Swimming pools are generally very high energy users. Evaporation from the pool surface has the effect of cooling the water. To sustain a comfortable water temperature (80°F to 84°F), that evaporative cooling has to be compensated by adding heat to the water. The natatorium air will quickly become laden with water vapour if there is inadequate air exchange with outside. This condition is very undesirable because it is uncomfortable for swimmers and results in water condensing on walls, windows, and the ceiling. In cold outdoor conditions and especially where the natatorium is under even the slightest positive pressure, condensation will migrate into the structural pores and cracks. There it will freeze and work to break apart the building envelope.
To prevent rapid structural deterioration, this facility is equipped with large exhaust fans and 100% outside air makeup air units, running continuously. Humidity is kept down by the constant introduction of drier outside air, and the fans are sized to maintain a negative pressure in the natatorium (larger exhaust than supply). From an energy standpoint:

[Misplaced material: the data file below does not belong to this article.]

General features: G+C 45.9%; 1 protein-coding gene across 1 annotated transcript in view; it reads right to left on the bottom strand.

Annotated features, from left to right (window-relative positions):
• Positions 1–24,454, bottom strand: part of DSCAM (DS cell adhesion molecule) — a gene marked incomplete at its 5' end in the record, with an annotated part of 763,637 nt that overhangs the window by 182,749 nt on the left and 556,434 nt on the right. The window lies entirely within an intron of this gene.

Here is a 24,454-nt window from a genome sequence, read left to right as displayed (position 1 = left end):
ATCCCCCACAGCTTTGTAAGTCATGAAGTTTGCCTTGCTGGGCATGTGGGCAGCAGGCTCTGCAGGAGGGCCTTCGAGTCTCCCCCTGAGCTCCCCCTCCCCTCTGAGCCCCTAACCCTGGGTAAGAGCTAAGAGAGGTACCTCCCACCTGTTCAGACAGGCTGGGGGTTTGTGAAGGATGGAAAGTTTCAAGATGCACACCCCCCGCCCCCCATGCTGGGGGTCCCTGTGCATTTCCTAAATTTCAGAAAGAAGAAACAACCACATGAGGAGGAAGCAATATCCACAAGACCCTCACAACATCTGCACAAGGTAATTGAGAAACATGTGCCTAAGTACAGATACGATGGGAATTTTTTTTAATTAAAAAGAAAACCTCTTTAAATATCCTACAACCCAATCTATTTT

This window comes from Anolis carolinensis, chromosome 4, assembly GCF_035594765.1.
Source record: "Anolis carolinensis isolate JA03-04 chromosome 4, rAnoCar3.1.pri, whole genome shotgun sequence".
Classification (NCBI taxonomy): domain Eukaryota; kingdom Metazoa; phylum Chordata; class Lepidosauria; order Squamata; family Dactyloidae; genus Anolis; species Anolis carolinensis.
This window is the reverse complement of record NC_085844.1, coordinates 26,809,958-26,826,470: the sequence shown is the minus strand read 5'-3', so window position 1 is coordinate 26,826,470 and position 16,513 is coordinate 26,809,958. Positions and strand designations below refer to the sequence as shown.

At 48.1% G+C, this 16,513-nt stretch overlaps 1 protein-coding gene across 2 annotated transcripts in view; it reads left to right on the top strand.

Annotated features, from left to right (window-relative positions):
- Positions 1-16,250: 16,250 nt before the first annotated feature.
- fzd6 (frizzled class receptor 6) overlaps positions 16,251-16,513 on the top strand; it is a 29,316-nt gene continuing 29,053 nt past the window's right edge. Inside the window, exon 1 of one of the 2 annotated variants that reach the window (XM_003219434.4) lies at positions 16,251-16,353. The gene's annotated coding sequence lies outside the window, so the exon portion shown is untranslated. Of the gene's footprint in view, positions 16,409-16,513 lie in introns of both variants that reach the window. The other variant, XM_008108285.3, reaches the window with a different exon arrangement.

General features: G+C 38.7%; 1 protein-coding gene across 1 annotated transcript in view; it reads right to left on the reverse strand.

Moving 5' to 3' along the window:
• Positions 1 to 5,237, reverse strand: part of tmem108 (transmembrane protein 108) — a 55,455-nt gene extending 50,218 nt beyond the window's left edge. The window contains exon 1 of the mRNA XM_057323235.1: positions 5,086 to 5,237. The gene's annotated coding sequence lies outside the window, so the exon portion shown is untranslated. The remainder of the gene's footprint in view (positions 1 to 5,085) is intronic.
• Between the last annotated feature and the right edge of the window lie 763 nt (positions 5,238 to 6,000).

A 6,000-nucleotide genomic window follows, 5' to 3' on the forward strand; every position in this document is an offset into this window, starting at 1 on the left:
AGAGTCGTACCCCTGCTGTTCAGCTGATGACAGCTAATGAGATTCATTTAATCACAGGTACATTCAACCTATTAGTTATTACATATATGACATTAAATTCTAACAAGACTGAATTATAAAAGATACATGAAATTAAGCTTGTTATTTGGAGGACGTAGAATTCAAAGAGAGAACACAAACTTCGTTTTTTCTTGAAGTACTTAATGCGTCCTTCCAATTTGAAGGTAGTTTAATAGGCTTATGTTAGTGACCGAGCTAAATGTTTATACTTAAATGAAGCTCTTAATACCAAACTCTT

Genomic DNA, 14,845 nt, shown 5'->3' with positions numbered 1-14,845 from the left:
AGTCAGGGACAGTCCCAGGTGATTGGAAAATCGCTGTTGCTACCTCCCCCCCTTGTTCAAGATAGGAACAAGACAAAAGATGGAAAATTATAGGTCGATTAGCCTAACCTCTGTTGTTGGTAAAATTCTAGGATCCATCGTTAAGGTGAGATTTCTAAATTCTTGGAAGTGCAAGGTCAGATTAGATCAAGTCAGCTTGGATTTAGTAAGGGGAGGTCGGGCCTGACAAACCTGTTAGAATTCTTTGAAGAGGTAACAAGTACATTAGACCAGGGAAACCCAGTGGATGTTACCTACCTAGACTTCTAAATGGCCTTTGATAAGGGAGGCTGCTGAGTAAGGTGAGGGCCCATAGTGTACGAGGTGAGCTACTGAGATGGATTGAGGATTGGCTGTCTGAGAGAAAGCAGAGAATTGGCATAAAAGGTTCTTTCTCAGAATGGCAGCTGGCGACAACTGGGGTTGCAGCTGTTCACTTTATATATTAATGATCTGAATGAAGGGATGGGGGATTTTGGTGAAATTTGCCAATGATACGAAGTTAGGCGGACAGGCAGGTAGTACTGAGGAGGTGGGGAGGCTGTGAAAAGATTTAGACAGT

• The pool water is continually being heated to compensate for evaporation.
• The makeup air is continually heated for introduction into the space.
• The exhaust air, containing all the makeup air heat and the latent heat from the pool is being thrown away.
A heat recovery dehumidifier, though expensive, offers a packaged solution. Humid natatorium air is drawn into the unit and cooled for dehumidification. The water condensed from the air stream is returned to the pool. The heat recovered from the dehumidification is re-introduced to either the makeup air stream or to the pool water as needed. Once the humidity problem is solved, air exchange can be greatly reduced to satisfy occupant ventilation requirements only. The amount of cold outside air brought in through a heat recovery dehumidifier is only a fraction of that for a 100% makeup system.
Two well-known manufacturers are Dectron (Dry-o-Tron) and Desert Aire. The annual savings for this measure are relatively large at $8,150, but the cost is also high at $136,245. This gives a simple payback greater than 22 years. We recommend this measure based on the combined benefits of energy savings and lower space humidity (less humidity damage).
Issues and Concerns
This recommendation is in accordance with Measure HV13 of the CMHC manual on Energy and Water Efficiency in Multi-Unit Residential Buildings. The CMHC manual on Energy and Water Efficiency in Multi-Unit Residential Buildings can be found online at www.hwbinc.com/495-1003/introduction.html.
Given pool area and temperature details, any Dectron supplier can provide an analysis along with retrofit unit sizing.
Use budget quote from Dectron or competitor. Add allowances for installation and engineering, which will most likely involve significant ductwork changes..